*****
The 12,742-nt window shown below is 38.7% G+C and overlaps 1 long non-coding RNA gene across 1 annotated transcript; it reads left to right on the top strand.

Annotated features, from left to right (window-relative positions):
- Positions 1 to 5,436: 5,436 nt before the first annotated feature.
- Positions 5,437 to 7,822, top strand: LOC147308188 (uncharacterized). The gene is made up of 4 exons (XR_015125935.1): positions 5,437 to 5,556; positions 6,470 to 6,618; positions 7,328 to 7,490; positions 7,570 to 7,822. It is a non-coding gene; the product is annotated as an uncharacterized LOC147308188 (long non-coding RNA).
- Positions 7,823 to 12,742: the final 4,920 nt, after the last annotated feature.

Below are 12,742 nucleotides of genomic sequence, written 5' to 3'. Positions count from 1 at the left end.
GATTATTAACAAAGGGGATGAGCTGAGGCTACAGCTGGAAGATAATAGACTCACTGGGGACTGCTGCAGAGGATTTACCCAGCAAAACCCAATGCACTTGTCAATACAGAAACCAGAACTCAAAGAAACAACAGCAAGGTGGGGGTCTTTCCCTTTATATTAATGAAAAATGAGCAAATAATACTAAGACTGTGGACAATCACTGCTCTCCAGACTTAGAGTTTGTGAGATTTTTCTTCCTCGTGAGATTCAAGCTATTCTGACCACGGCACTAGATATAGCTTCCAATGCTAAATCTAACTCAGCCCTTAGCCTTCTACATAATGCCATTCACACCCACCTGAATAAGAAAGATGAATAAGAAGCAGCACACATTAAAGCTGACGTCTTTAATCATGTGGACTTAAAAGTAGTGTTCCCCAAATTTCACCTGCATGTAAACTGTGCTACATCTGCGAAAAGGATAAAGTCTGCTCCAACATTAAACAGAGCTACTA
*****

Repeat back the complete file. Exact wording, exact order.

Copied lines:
The 12,742-nt window shown below is 38.7% G+C and overlaps 1 long non-coding RNA gene across 1 annotated transcript; it reads left to right on the top strand.

Annotated features, from left to right (window-relative positions):
- Positions 1 to 5,436: 5,436 nt before the first annotated feature.
- Positions 5,437 to 7,822, top strand: LOC147308188 (uncharacterized). The gene is made up of 4 exons (XR_015125935.1): positions 5,437 to 5,556; positions 6,470 to 6,618; positions 7,328 to 7,490; positions 7,570 to 7,822. It is a non-coding gene; the product is annotated as an uncharacterized LOC147308188 (long non-coding RNA).
- Positions 7,823 to 12,742: the final 4,920 nt, after the last annotated feature.

Below are 12,742 nucleotides of genomic sequence, written 5' to 3'. Positions count from 1 at the left end.
GATTATTAACAAAGGGGATGAGCTGAGGCTACAGCTGGAAGATAATAGACTCACTGGGGACTGCTGCAGAGGATTTACCCAGCAAAACCCAATGCACTTGTCAATACAGAAACCAGAACTCAAAGAAACAACAGCAAGGTGGGGGTCTTTCCCTTTATATTAATGAAAAATGAGCAAATAATACTAAGACTGTGGACAATCACTGCTCTCCAGACTTAGAGTTTGTGAGATTTTTCTTCCTCGTGAGATTCAAGCTATTCTGACCACGGCACTAGATATAGCTTCCAATGCTAAATCTAACTCAGCCCTTAGCCTTCTACATAATGCCATTCACACCCACCTGAATAAGAAAGATGAATAAGAAGCAGCACACATTAAAGCTGACGTCTTTAATCATGTGGACTTAAAAGTAGTGTTCCCCAAATTTCACCTGCATGTAAACTGTGCTACATCTGCGAAAAGGATAAAGTCTGCTCCAACATTAAACAGAGCTACTA